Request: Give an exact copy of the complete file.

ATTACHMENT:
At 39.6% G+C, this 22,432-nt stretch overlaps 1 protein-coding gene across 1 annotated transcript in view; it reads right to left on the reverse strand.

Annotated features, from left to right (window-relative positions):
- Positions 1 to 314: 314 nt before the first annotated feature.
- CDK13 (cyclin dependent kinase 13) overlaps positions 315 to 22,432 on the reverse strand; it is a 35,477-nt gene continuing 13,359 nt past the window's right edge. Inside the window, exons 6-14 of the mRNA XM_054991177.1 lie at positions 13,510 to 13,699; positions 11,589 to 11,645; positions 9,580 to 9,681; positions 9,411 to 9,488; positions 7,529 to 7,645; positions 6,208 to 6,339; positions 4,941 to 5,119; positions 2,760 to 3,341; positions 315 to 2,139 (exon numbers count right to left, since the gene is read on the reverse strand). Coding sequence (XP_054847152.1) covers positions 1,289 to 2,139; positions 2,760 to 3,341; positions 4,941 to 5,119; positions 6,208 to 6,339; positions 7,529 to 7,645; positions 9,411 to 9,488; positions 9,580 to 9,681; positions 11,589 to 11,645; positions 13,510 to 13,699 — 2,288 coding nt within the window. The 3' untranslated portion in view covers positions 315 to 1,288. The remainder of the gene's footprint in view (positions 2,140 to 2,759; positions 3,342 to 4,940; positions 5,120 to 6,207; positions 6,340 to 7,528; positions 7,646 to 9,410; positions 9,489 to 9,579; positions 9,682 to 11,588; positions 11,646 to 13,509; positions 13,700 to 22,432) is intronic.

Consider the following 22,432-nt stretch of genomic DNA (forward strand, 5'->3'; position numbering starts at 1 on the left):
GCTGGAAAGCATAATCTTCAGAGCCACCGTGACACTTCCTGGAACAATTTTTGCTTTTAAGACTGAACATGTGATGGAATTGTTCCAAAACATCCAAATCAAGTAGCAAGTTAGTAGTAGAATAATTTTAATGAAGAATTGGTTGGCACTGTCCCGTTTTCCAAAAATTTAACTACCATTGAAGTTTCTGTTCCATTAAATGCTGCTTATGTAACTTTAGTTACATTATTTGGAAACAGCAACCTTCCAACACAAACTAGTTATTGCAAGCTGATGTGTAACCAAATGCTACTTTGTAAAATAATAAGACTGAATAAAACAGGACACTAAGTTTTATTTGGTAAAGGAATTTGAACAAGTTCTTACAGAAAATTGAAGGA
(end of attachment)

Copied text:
At 39.6% G+C, this 22,432-nt stretch overlaps 1 protein-coding gene across 1 annotated transcript in view; it reads right to left on the reverse strand.

Annotated features, from left to right (window-relative positions):
- Positions 1 to 314: 314 nt before the first annotated feature.
- CDK13 (cyclin dependent kinase 13) overlaps positions 315 to 22,432 on the reverse strand; it is a 35,477-nt gene continuing 13,359 nt past the window's right edge. Inside the window, exons 6-14 of the mRNA XM_054991177.1 lie at positions 13,510 to 13,699; positions 11,589 to 11,645; positions 9,580 to 9,681; positions 9,411 to 9,488; positions 7,529 to 7,645; positions 6,208 to 6,339; positions 4,941 to 5,119; positions 2,760 to 3,341; positions 315 to 2,139 (exon numbers count right to left, since the gene is read on the reverse strand). Coding sequence (XP_054847152.1) covers positions 1,289 to 2,139; positions 2,760 to 3,341; positions 4,941 to 5,119; positions 6,208 to 6,339; positions 7,529 to 7,645; positions 9,411 to 9,488; positions 9,580 to 9,681; positions 11,589 to 11,645; positions 13,510 to 13,699 — 2,288 coding nt within the window. The 3' untranslated portion in view covers positions 315 to 1,288. The remainder of the gene's footprint in view (positions 2,140 to 2,759; positions 3,342 to 4,940; positions 5,120 to 6,207; positions 6,340 to 7,528; positions 7,646 to 9,410; positions 9,489 to 9,579; positions 9,682 to 11,588; positions 11,646 to 13,509; positions 13,700 to 22,432) is intronic.

Consider the following 22,432-nt stretch of genomic DNA (forward strand, 5'->3'; position numbering starts at 1 on the left):
GCTGGAAAGCATAATCTTCAGAGCCACCGTGACACTTCCTGGAACAATTTTTGCTTTTAAGACTGAACATGTGATGGAATTGTTCCAAAACATCCAAATCAAGTAGCAAGTTAGTAGTAGAATAATTTTAATGAAGAATTGGTTGGCACTGTCCCGTTTTCCAAAAATTTAACTACCATTGAAGTTTCTGTTCCATTAAATGCTGCTTATGTAACTTTAGTTACATTATTTGGAAACAGCAACCTTCCAACACAAACTAGTTATTGCAAGCTGATGTGTAACCAAATGCTACTTTGTAAAATAATAAGACTGAATAAAACAGGACACTAAGTTTTATTTGGTAAAGGAATTTGAACAAGTTCTTACAGAAAATTGAAGGA